On 15 May 2013 more than 250 nuns, monks, friars, priests and bishops from across the UK travelled to London to lobby their MPs, to demand that the government take action to end global hunger. Many of those at this lobby have worked and lived in developing countries, and seen first hand the effects of hunger. Among the religious in attendance were Fr Charles Ramsay, Sr Vianney Connolly and Sr Gwyn Richards who are all based in North Wales, and have been key campaigners and supporters of Justice and Peace for many years.
This is what Sr Vianney Connolly had to say about the day:
“We are young, we are old, in your world our lives unfold…” these words are playing over and over in my mind since singing them in the Methodist Central Hall on Wednesday, 15 May – stage one of the Hunger Lobby in Westminster by Religious, Priests and lay Associates. A blast of torrential rain had greeted Sr. Gwyn and me as we left our house in North Wales at 6.45am, but in London the rain was gentle and the temperature mild. Later the sun emerged and we felt invigorated in our campaign to tackle the root causes of hunger in the world.
“Our lives unfold” resonated with me not just because the tune sat in my consciousness but because one of the facts that disturbs me deeply and sits on my conscience is that every 12 seconds a child dies of problems related to malnutrition- these lives just don’t unfold. And those who survive have minds and bodies damaged and stunted. So that was my main reason for travelling to London and was why we were eager to lobby our MPs ahead of the G8 Summit in June, when David Cameron will hold the Presidency and the accompanying influence at the decision-making table.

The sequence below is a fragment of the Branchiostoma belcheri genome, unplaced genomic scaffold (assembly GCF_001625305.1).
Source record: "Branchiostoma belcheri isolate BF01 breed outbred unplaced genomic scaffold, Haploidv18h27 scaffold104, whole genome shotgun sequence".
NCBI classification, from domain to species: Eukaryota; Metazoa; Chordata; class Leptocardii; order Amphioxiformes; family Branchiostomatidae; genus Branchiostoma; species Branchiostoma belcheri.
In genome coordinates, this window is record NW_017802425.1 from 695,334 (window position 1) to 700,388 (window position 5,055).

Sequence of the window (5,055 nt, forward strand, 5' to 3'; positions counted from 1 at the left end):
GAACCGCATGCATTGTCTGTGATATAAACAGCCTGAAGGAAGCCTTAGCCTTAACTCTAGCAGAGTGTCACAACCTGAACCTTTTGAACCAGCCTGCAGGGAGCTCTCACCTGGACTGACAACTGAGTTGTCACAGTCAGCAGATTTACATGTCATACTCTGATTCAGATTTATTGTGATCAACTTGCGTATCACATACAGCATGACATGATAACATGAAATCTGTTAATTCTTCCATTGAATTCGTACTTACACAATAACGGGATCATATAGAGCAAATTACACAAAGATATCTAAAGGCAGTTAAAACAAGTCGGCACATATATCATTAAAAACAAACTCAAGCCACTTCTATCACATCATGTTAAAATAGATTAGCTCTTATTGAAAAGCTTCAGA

Alyn and Deeside MP, Mark Tami, came to meet Sr. Gwyn and me and invited us to talk over a cup of tea in the Pugin Room, overlooking the Thames. As we voiced our concerns and hopes I thought how blessed we are in the UK to have these opportunities for speaking up on behalf of those whose voices are never heard. And when we returned to the great hall in the Houses of Parliament, where we filled in our evaluation forms of our lobbying, focussed on Nutrition, Tax and Transparency, a feeling of awe came over me because it was in this very Hall that St. Thomas More, Chancellor of England, was condemned to death for following his conscience!
We returned to the Methodist Central Hall, minus the banners that had been carried aloft on our outward journey from the Hall in the corner of Parliament Square to the Houses of Parliament and St Stephen’s door. They bore either a slogan, “Enough Food for Everyone“ or a prayer, “Give Us Today Our Daily Bread”. On the reverse we had written boldly our home town and the name of our Religious family. It had been a sea of banners. The day closed with an Evening Prayer accompanied by trumpet, clarinet and guitar. A few short speeches followed as Cafod had worked alongside Church Action on Poverty, Christian Aid and Progressio.
My overwhelming emotion as the 5.10pm train carried me homewards in bright sunlight was tremendous gratitude to the Cafod staff who had in a masterly but quiet way organised the day. From their warm-hearted welcome to their cup of tea at departure time they had been everywhere present in a friendly “family” way, creating an atmosphere of trust and joy. Thank you.